Sunday, October 18, 2009

Kathleen Ferrier--First posted Oct. 18, 2008

Kathleen Ferrier CBE (22 April 1912 – 8 October 1953) was an English contralto, born in Higher Walton, Lancashire. She came to prominence as a singer during and immediately after the Second World War, and was especially remembered for her courageous performances during her final illness. Offstage, she had a vivacious personality, and gave herself the nickname "Klever Kaff".

Ferrier left school at 14 and worked as a telephone operator in Blackburn. On a bet, she took part in a music competition and won in two categories - singing and piano. It was this which brought her talents to public attention, and was a significant factor in her deciding to pursue a career in singing. During the early days of the war she gave concerts for the Council for the Encouragement of Music and the Arts (CEMA) and then, on the advice of Malcolm Sargent, moved to London in 1942, where her main career began.

Ferrier excelled in the music of Mahler, in Bach and in Handel. Her recitals often included songs by Schubert, Schumann and Brahms and towards the end of her career she sang Chausson's "Poeme de l'amour et de la mer" - her only major work from the French repertory. Ferrier is perhaps best-remembered for her interpretations of British folk songs, including "Blow the wind southerly." She was in demand throughout the UK, and also sang regularly in the Netherlands, where she was extremely popular, and in France, Germany, Italy and in Scandinavia. She paid three visits to North America (1948, 1949 and 1950) and sang at each of the first six Edinburgh International Festivals .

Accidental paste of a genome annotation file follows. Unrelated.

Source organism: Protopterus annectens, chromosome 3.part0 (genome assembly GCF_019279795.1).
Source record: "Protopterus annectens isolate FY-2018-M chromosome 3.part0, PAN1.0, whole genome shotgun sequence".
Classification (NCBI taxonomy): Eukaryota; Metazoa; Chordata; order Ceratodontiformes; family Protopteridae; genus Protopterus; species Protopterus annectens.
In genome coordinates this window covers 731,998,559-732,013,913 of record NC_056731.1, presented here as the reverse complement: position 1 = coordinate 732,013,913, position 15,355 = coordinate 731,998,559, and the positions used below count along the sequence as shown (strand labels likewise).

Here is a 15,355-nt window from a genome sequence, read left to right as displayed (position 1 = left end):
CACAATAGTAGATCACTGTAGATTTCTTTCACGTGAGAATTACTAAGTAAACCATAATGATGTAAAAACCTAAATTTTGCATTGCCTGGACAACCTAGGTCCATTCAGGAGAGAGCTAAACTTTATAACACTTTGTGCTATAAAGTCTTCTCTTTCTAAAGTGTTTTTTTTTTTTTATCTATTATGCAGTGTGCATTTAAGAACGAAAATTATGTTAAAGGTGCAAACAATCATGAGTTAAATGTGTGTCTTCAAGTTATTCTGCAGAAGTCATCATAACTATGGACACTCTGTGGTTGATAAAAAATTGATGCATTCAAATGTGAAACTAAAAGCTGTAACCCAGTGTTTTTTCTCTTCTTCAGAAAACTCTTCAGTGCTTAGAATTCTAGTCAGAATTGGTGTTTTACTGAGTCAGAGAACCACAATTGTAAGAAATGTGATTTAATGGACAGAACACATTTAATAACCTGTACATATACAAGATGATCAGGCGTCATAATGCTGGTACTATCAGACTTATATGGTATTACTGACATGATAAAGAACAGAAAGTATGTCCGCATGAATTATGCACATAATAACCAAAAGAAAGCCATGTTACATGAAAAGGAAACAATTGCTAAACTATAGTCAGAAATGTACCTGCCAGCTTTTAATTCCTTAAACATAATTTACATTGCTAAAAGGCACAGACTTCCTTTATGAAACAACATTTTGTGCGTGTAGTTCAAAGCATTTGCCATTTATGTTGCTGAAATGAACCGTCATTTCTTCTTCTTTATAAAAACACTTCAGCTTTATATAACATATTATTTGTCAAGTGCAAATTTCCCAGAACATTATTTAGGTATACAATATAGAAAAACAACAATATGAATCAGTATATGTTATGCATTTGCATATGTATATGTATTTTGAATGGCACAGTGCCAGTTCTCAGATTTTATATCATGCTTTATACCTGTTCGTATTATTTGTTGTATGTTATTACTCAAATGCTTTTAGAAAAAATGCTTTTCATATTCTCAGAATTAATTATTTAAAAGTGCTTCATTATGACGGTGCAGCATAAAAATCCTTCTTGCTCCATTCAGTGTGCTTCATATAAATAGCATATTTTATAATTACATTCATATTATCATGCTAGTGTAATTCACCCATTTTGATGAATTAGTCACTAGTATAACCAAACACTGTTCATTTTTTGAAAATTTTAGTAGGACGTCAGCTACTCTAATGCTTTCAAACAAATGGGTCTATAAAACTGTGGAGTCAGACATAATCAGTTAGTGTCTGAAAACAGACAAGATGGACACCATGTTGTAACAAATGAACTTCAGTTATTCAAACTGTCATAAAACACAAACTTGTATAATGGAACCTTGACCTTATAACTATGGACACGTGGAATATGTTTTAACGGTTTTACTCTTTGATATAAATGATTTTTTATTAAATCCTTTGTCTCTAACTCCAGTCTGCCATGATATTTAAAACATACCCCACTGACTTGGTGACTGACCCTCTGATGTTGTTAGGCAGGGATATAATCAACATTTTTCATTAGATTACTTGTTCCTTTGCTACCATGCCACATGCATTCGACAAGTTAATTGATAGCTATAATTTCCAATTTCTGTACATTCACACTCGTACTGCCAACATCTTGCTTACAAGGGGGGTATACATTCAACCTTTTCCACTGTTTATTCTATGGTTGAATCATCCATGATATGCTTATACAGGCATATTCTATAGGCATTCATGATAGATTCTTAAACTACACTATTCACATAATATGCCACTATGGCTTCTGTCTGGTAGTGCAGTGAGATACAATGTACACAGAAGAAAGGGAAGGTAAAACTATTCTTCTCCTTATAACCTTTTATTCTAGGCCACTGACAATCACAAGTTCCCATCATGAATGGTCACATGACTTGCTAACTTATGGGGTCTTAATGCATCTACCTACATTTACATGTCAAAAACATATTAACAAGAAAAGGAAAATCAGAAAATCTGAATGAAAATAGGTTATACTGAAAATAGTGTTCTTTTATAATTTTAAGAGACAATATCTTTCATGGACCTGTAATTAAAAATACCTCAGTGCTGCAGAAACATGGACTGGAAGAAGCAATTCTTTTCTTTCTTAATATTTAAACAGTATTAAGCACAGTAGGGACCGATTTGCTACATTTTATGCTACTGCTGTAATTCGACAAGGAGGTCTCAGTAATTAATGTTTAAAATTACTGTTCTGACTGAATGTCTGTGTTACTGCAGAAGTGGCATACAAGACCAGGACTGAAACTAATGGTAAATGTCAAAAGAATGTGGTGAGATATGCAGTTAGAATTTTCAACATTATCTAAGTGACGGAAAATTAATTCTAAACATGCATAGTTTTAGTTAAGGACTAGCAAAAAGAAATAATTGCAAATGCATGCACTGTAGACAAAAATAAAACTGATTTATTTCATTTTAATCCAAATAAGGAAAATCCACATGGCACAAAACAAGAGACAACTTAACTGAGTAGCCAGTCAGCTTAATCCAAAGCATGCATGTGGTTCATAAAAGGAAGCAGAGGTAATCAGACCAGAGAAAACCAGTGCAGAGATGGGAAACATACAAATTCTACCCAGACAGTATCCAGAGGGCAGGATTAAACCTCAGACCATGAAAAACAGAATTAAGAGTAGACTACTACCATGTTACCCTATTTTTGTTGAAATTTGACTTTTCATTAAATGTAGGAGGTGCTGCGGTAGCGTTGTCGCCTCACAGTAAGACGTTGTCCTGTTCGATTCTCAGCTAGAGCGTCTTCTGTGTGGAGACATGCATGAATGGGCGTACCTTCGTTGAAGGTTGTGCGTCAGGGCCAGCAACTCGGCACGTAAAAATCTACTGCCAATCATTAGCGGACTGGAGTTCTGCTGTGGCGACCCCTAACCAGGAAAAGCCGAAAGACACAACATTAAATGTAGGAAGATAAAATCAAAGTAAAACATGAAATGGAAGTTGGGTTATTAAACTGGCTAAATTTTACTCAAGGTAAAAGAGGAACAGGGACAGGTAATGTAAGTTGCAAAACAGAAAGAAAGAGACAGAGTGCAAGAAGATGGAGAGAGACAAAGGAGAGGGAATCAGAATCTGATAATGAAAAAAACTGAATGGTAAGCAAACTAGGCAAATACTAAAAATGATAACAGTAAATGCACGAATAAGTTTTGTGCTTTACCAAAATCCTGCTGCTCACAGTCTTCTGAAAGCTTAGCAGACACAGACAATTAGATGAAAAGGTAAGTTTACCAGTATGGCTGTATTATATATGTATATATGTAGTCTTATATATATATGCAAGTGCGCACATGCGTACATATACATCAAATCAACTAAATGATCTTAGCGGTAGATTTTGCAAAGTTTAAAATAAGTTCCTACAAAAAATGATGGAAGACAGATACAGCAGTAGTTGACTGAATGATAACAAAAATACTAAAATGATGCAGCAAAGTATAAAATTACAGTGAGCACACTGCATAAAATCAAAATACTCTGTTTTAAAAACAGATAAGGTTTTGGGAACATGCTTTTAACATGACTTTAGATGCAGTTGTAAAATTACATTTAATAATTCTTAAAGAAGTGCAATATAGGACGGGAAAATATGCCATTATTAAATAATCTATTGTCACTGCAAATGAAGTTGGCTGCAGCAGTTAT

Benjamin Britten wrote several works specifically for her, including Lucretia in The Rape of Lucretia, Abraham and Isaac (also written for Peter Pears), and part of the Spring Symphony (1949). Among other composers who wrote specifically for her were Lennox Berkeley, Arthur Bliss and Edmund Rubbra. She worked with many famous conductors, including Bruno Walter, John Barbirolli, Malcolm Sargent, Clemens Krauss, Otto Klemperer, Herbert von Karajan, Eduard van Beinum and also with Benjamin Britten. She also worked with other famous singers such as Isobel Baillie, Elisabeth Schwarzkopf, Julius Patzak and Peter Pears.

Her final role was in Christoph Willibald Gluck's Orfeo ed Euridice at Covent Garden in February 1953. Already seriously ill with breast cancer, which had spread to her bones, she got through the opening night of Orfeo successfully, but at the second performance a bone in her leg broke while she was on stage. She managed to finish this performance, and left the theatre on a stretcher. It was her final performance: not long afterwards, she died on 8 October 1953, aged 41. (Joyce DiDonato wasn't the first!)

This recording was made in October of 1952, when she was undergoing treatments for her final illness. This aria from Messiah is always moving, but listening with the knowledge that it was made during her final recording sessions brings tears to my eyes.

(Bio from Wikipedia.)

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